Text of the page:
Intake Assessment

Each intern will perform individual intake assessments and clinical consultations as part of their clinical training.  Interns hone their assessment skills and clinical decision making abilities through this process. Intake assessment training will occur during the orientation process as well as throughout the year under individual supervision.

Triage, Consultation, and Case Management

Starting in September, interns will have the opportunity to work directly with our Triage, Consultation, and Case Management (TCC) Team. Interns are an integral member of CaPS staff, hence for four hours every week, interns provide emergency services/walk-in services to students in crisis. Triage services are provided through a team approach. Supervision of triage, consultation, and case management services is provided in vivo by fellow-clinicians on staff on the same triage team as well as in weekly scheduled supervision by a TCC supervisor.


Interns are expected to participate in outreach activities at CaPS throughout the training year. At the beginning of the training years, interns will be trained to provide assigned outreach activities via an apprenticeship model. Additionally, interns are expected to participate in at least two outreach programs per semester, in addition to developing an outreach project before the end of the training year.  Interns may be involved in the coordination of outreach requests from the university community. Due to the fluctuating nature of outreach requests, consultation and supervision with the Outreach Coordinator will occur once monthly and on an ad hoc basis.

Group Therapy

Interns are oriented to the Group program at CaPS and assessed for fit and interests in providing Group Therapy. Much like other components of clinical activities, interns’ training and development in the area of Group Therapy follows an apprenticeship model with scaffolding support by their group supervisor, who usually co-lead the assigned Group with the intern.  Interns may initially join a pre-established group, and there are opportunities for interns to create and lead a group of their specific interests and expertise at the later portion of the training year. Availability of Group facilitation is based on CMU students’ interests and may vary.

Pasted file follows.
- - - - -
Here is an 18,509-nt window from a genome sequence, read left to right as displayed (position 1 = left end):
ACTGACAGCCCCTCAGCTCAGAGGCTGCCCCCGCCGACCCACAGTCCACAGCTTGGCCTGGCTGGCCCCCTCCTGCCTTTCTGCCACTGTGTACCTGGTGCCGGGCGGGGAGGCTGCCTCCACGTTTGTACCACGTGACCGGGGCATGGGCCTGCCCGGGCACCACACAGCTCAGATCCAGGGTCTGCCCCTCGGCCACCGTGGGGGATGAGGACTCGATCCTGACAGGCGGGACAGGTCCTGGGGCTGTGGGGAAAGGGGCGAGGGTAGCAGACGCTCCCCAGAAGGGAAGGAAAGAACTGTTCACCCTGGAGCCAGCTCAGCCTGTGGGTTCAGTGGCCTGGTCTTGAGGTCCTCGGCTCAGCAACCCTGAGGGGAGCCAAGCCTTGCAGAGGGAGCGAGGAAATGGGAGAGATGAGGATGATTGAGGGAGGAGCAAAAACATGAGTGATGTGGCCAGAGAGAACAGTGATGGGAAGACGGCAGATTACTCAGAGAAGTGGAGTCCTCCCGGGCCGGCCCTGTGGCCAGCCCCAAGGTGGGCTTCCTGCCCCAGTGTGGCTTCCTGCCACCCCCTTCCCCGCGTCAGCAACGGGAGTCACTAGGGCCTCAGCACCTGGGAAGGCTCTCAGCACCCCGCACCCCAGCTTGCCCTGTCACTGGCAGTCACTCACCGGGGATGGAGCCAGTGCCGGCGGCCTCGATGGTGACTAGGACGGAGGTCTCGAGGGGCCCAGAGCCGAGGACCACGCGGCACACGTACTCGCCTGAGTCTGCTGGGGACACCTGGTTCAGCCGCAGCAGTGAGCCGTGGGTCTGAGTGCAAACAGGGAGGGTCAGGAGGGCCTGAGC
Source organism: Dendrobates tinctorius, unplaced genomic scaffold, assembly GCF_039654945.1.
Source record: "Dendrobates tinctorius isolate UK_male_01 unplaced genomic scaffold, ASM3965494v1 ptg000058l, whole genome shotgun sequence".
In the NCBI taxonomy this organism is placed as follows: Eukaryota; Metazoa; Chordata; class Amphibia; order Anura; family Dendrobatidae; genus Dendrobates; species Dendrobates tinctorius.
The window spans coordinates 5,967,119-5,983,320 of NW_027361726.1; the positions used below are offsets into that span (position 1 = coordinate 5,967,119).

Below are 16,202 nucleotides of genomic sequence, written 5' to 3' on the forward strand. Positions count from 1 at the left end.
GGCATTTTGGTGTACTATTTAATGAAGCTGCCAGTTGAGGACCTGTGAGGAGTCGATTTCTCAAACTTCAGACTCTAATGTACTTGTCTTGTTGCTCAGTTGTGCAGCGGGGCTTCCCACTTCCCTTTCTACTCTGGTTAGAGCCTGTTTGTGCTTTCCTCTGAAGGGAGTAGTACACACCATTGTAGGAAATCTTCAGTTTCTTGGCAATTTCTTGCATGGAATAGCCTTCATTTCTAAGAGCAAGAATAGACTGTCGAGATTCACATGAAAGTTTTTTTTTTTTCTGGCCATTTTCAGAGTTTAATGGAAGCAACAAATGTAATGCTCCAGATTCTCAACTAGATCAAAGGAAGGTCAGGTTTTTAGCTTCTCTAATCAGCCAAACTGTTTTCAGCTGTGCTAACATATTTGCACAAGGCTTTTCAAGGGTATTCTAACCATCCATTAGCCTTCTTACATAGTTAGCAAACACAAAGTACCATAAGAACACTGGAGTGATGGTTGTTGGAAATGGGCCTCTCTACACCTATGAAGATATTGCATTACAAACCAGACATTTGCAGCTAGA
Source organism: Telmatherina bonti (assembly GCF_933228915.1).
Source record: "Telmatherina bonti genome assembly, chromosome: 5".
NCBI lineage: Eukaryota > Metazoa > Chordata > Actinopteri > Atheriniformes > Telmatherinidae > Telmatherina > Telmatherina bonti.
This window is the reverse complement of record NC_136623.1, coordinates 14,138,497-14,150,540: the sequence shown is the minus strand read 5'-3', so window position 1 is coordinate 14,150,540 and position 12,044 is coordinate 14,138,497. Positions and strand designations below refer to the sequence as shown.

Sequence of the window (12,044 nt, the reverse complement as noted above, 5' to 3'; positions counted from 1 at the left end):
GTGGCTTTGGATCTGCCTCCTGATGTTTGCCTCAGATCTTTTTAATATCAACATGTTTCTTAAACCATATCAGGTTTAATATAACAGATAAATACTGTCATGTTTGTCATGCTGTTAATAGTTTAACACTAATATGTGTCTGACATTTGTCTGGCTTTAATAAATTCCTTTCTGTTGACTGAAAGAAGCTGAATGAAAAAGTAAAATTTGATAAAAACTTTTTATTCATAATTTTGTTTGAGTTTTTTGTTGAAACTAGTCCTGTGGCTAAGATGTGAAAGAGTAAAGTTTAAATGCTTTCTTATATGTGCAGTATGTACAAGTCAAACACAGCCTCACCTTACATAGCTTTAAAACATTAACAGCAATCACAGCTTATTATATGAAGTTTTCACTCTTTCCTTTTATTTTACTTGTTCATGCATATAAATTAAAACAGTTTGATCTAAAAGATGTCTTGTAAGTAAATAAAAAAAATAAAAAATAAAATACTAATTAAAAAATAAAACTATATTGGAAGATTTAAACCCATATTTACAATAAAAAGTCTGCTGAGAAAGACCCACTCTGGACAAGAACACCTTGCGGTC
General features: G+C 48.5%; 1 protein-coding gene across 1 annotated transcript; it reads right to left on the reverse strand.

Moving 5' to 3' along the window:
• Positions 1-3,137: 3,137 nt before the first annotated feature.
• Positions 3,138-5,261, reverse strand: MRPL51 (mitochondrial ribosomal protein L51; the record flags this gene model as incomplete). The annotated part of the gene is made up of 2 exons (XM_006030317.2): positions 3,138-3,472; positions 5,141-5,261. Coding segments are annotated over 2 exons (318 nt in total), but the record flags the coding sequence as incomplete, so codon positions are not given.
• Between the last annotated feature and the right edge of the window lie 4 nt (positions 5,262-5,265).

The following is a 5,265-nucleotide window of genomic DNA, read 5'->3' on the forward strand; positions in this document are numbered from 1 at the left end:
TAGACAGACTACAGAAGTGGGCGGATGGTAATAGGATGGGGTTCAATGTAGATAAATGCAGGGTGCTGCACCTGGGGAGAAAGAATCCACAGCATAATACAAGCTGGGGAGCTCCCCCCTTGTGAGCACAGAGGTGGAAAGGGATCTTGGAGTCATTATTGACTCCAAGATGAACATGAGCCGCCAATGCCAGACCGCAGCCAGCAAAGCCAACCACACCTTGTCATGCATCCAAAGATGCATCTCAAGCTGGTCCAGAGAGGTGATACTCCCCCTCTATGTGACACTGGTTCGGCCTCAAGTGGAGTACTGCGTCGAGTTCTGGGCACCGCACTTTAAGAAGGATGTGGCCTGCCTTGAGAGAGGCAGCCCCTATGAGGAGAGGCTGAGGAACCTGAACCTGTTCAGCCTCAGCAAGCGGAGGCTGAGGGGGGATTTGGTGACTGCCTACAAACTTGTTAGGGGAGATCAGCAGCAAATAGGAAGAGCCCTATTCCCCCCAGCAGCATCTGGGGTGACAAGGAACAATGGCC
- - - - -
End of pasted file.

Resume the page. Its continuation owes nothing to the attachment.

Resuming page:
Psychiatric Rounds

Psychiatric rounds are held every Tuesday as a space to consult with the psychiatrist regarding on-going clinical cases.  Interns participate in weekly psychiatric rounds with their primary supervisors.


Interns receive training in theory and practices of providing clinical supervision in the Fall semester, and gain experiences in supervising practicum students in the Spring semester.

Individual Supervision

Each intern receives two hours of individual psychotherapy supervision per week with a primary supervisor. The primary supervisor is a clinical psychologist with the role of supporting an intern’s ongoing growth and development throughout the training year, in addition to supervising the intern’s individual psychotherapy cases. Consistent with CaPS treatment and training philosophy, clinical supervision is developmental in nature and grounded in an attunement for diverse human experience. CaPS supervisors come from a wide range of theoretical approaches. Interns can expect supervision to be a place to examine the therapist-client relationship, to observe the emergence of feelings and thoughts as it pertains to clinical work, and to engage in reflection on areas of personal and professional growth. In addition, supervision may involve discussions and open curiosity about all forms of differences between the trainee and the supervisors. Discussions about differences and power dynamics may inform how similar processes could emerge in clinical, institutional, and larger socio-cultural contexts.

TCC Supervision

Psychology interns receive one hour of weekly supervision from their TCC supervisors. TCC supervisors oversee interns’ cases that came through triage, case management, and consultation services. In addition to receiving clinical supervision on the cases, interns can expect to gain knowledge and experiences about resources and systems within and beyond CaPS and CMU. TCC supervision is informed by developmental theories, trauma-informed care, and social justice principles. 

Group Supervision

Psychology interns receive one hour of weekly supervision on group therapy. At the beginning of the training year, supervision is facilitated by the group coordinator and focuses on promoting, advertising, programming, and planning for the group. The group supervisor is a source of support for the interns during the group sessions while overseeing the related programming, planning, and refining process of the specific Group. Group supervision is informed by Group theories with multicultural attunement.

Supervision of supervision

Psychology interns participate in weekly one-hour supervision of supervision group when interns are supervising a junior trainee. Supervision of supervision is informed by supervision theories and techniques with attunement to intersectionality and human in context.